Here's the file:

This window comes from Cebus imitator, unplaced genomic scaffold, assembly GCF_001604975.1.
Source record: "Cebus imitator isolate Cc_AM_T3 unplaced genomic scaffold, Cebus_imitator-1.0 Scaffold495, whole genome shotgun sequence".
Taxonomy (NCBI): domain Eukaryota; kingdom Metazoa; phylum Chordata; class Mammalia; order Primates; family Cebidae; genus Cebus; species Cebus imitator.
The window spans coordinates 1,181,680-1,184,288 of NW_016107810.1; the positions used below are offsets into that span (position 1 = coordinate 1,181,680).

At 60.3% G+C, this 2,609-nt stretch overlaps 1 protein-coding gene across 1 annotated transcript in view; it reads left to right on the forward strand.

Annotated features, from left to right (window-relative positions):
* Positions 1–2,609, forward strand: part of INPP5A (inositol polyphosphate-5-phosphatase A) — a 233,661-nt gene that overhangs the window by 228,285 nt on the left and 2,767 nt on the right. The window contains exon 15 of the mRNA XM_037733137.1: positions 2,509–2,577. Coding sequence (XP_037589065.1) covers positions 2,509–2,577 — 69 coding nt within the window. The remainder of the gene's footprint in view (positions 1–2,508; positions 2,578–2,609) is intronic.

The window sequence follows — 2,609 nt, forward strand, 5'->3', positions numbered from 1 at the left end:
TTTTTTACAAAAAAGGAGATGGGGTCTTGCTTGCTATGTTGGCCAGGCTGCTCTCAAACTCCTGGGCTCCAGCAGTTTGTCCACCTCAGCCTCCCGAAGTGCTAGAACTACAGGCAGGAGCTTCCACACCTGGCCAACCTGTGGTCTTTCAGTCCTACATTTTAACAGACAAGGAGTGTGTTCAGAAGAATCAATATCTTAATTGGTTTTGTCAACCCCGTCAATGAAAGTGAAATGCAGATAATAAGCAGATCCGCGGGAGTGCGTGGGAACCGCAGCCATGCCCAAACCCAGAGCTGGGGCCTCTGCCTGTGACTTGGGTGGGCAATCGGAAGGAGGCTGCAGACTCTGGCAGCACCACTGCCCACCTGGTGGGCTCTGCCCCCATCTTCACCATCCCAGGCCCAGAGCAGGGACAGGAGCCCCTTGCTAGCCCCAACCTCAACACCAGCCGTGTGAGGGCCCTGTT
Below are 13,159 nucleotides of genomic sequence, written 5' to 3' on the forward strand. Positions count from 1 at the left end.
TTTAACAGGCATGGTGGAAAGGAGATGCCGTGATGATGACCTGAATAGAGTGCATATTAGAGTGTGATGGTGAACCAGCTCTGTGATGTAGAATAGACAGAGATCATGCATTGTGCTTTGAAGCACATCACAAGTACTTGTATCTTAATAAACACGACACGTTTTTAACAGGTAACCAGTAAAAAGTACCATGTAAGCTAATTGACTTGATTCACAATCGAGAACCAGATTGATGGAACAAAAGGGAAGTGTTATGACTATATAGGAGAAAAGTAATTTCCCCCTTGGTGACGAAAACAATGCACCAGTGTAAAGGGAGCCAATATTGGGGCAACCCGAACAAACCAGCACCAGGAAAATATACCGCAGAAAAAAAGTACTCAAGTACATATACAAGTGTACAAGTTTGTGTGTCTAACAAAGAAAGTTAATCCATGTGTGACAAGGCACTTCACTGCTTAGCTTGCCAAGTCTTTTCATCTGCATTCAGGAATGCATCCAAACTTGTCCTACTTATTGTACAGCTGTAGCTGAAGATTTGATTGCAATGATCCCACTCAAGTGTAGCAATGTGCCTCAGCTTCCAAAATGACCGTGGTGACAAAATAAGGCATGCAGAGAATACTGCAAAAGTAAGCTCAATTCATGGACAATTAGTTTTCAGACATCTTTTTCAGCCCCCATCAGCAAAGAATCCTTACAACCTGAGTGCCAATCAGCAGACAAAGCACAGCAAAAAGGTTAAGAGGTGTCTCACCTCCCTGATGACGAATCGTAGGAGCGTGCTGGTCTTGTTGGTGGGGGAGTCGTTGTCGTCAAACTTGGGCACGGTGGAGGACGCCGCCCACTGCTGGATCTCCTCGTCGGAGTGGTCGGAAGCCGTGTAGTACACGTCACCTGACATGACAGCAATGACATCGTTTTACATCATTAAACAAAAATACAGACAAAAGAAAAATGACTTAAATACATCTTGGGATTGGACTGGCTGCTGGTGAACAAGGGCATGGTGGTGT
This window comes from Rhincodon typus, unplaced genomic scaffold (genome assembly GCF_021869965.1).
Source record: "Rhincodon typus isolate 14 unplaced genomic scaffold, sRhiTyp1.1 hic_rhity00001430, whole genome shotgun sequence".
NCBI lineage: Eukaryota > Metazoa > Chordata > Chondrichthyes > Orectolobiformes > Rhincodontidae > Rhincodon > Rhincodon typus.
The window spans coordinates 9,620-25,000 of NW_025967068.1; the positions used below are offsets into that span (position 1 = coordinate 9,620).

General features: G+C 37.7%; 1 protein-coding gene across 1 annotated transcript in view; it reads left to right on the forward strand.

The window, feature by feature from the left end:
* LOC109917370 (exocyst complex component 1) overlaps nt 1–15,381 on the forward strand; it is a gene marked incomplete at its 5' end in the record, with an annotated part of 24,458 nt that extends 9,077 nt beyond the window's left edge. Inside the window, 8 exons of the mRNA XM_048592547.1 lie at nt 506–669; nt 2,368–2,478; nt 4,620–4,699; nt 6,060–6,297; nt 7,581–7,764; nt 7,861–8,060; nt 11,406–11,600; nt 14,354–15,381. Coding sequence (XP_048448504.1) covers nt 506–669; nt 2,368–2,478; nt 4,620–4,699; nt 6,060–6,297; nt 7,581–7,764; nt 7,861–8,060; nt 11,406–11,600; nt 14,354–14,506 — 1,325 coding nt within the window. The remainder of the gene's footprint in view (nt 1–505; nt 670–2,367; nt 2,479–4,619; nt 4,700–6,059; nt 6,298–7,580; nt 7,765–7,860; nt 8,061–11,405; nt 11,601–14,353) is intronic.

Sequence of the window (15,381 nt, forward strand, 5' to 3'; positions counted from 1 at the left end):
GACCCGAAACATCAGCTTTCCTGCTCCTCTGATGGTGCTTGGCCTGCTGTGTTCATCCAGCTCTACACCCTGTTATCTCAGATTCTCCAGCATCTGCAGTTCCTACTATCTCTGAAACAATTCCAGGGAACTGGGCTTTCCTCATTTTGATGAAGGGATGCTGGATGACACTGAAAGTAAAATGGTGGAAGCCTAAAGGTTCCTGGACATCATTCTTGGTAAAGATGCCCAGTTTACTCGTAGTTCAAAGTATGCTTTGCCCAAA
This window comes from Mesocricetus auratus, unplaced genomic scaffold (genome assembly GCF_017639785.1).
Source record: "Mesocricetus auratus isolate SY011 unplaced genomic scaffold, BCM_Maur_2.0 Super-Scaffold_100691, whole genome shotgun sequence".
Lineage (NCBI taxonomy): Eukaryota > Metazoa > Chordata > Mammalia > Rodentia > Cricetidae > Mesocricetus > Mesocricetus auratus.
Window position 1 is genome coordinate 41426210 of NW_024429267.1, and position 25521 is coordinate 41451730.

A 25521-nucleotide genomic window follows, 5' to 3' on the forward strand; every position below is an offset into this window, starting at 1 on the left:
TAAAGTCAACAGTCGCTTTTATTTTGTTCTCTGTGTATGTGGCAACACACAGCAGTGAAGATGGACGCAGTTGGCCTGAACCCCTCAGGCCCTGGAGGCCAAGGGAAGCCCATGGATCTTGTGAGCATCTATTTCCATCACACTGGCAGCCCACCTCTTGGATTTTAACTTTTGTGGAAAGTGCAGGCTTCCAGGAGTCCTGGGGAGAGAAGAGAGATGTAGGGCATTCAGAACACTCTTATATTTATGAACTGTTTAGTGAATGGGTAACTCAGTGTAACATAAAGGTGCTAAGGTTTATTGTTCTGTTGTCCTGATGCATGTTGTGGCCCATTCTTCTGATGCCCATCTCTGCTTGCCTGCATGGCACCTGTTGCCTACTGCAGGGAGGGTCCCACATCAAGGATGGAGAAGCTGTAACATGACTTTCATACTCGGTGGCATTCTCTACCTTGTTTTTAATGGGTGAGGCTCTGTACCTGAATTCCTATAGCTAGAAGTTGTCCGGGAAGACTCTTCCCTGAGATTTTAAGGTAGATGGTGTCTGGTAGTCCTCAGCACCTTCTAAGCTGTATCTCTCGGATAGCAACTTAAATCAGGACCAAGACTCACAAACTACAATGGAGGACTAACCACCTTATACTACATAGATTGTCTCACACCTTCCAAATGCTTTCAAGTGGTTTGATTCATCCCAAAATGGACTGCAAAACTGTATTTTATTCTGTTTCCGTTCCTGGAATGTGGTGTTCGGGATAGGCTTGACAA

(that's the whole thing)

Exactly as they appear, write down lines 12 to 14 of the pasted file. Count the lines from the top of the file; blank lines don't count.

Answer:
This window comes from Rhincodon typus, unplaced genomic scaffold (genome assembly GCF_021869965.1).
Source record: "Rhincodon typus isolate 14 unplaced genomic scaffold, sRhiTyp1.1 hic_rhity00001430, whole genome shotgun sequence".
NCBI lineage: Eukaryota > Metazoa > Chordata > Chondrichthyes > Orectolobiformes > Rhincodontidae > Rhincodon > Rhincodon typus.